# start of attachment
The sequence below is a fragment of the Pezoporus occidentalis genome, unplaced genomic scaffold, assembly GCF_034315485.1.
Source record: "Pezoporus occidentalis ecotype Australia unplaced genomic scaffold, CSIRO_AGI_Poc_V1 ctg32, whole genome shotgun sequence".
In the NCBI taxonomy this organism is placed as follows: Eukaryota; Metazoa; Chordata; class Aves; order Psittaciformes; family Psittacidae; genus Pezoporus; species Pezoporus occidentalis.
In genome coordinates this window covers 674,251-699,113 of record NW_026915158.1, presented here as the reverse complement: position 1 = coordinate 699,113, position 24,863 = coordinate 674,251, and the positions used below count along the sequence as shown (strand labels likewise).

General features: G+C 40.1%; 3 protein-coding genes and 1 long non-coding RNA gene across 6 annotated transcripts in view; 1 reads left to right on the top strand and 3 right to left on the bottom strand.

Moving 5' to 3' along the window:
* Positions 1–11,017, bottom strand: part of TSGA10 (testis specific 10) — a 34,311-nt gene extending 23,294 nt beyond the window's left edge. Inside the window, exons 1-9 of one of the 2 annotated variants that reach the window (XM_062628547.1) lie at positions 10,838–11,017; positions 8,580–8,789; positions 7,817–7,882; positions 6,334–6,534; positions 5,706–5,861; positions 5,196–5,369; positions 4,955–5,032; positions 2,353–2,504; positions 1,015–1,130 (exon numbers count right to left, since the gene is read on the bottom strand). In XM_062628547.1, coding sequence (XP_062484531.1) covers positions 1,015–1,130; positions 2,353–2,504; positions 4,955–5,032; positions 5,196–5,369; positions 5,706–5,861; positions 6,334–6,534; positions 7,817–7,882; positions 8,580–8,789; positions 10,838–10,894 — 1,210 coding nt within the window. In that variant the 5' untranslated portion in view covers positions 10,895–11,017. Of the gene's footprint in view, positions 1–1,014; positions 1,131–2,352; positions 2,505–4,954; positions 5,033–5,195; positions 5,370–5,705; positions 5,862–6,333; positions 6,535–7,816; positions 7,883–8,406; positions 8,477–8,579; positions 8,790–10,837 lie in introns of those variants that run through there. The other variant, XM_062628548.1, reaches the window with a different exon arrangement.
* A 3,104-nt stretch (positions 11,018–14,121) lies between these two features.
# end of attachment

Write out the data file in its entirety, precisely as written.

The sequence below is a fragment of the Pezoporus occidentalis genome, unplaced genomic scaffold, assembly GCF_034315485.1.
Source record: "Pezoporus occidentalis ecotype Australia unplaced genomic scaffold, CSIRO_AGI_Poc_V1 ctg32, whole genome shotgun sequence".
In the NCBI taxonomy this organism is placed as follows: Eukaryota; Metazoa; Chordata; class Aves; order Psittaciformes; family Psittacidae; genus Pezoporus; species Pezoporus occidentalis.
In genome coordinates this window covers 674,251-699,113 of record NW_026915158.1, presented here as the reverse complement: position 1 = coordinate 699,113, position 24,863 = coordinate 674,251, and the positions used below count along the sequence as shown (strand labels likewise).

General features: G+C 40.1%; 3 protein-coding genes and 1 long non-coding RNA gene across 6 annotated transcripts in view; 1 reads left to right on the top strand and 3 right to left on the bottom strand.

Moving 5' to 3' along the window:
* Positions 1–11,017, bottom strand: part of TSGA10 (testis specific 10) — a 34,311-nt gene extending 23,294 nt beyond the window's left edge. Inside the window, exons 1-9 of one of the 2 annotated variants that reach the window (XM_062628547.1) lie at positions 10,838–11,017; positions 8,580–8,789; positions 7,817–7,882; positions 6,334–6,534; positions 5,706–5,861; positions 5,196–5,369; positions 4,955–5,032; positions 2,353–2,504; positions 1,015–1,130 (exon numbers count right to left, since the gene is read on the bottom strand). In XM_062628547.1, coding sequence (XP_062484531.1) covers positions 1,015–1,130; positions 2,353–2,504; positions 4,955–5,032; positions 5,196–5,369; positions 5,706–5,861; positions 6,334–6,534; positions 7,817–7,882; positions 8,580–8,789; positions 10,838–10,894 — 1,210 coding nt within the window. In that variant the 5' untranslated portion in view covers positions 10,895–11,017. Of the gene's footprint in view, positions 1–1,014; positions 1,131–2,352; positions 2,505–4,954; positions 5,033–5,195; positions 5,370–5,705; positions 5,862–6,333; positions 6,535–7,816; positions 7,883–8,406; positions 8,477–8,579; positions 8,790–10,837 lie in introns of those variants that run through there. The other variant, XM_062628548.1, reaches the window with a different exon arrangement.
* A 3,104-nt stretch (positions 11,018–14,121) lies between these two features.